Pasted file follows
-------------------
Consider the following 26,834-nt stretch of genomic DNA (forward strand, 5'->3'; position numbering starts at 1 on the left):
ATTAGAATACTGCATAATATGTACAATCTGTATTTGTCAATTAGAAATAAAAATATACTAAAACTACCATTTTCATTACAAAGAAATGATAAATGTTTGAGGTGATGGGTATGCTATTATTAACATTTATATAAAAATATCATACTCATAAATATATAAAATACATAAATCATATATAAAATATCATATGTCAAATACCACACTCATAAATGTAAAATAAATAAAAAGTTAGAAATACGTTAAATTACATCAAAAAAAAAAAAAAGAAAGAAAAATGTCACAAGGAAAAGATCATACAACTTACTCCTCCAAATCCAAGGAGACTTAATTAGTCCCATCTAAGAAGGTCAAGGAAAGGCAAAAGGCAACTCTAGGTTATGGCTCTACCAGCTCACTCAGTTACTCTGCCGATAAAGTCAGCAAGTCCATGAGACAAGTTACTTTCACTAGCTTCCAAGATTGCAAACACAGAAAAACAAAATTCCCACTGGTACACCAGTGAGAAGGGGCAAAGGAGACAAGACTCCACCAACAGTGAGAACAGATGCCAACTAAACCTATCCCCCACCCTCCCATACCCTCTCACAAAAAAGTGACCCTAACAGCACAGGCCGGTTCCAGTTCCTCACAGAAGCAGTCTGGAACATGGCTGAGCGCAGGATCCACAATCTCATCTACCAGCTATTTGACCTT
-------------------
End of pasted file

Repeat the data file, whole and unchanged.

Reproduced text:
Consider the following 26,834-nt stretch of genomic DNA (forward strand, 5'->3'; position numbering starts at 1 on the left):
ATTAGAATACTGCATAATATGTACAATCTGTATTTGTCAATTAGAAATAAAAATATACTAAAACTACCATTTTCATTACAAAGAAATGATAAATGTTTGAGGTGATGGGTATGCTATTATTAACATTTATATAAAAATATCATACTCATAAATATATAAAATACATAAATCATATATAAAATATCATATGTCAAATACCACACTCATAAATGTAAAATAAATAAAAAGTTAGAAATACGTTAAATTACATCAAAAAAAAAAAAAAGAAAGAAAAATGTCACAAGGAAAAGATCATACAACTTACTCCTCCAAATCCAAGGAGACTTAATTAGTCCCATCTAAGAAGGTCAAGGAAAGGCAAAAGGCAACTCTAGGTTATGGCTCTACCAGCTCACTCAGTTACTCTGCCGATAAAGTCAGCAAGTCCATGAGACAAGTTACTTTCACTAGCTTCCAAGATTGCAAACACAGAAAAACAAAATTCCCACTGGTACACCAGTGAGAAGGGGCAAAGGAGACAAGACTCCACCAACAGTGAGAACAGATGCCAACTAAACCTATCCCCCACCCTCCCATACCCTCTCACAAAAAAGTGACCCTAACAGCACAGGCCGGTTCCAGTTCCTCACAGAAGCAGTCTGGAACATGGCTGAGCGCAGGATCCACAATCTCATCTACCAGCTATTTGACCTT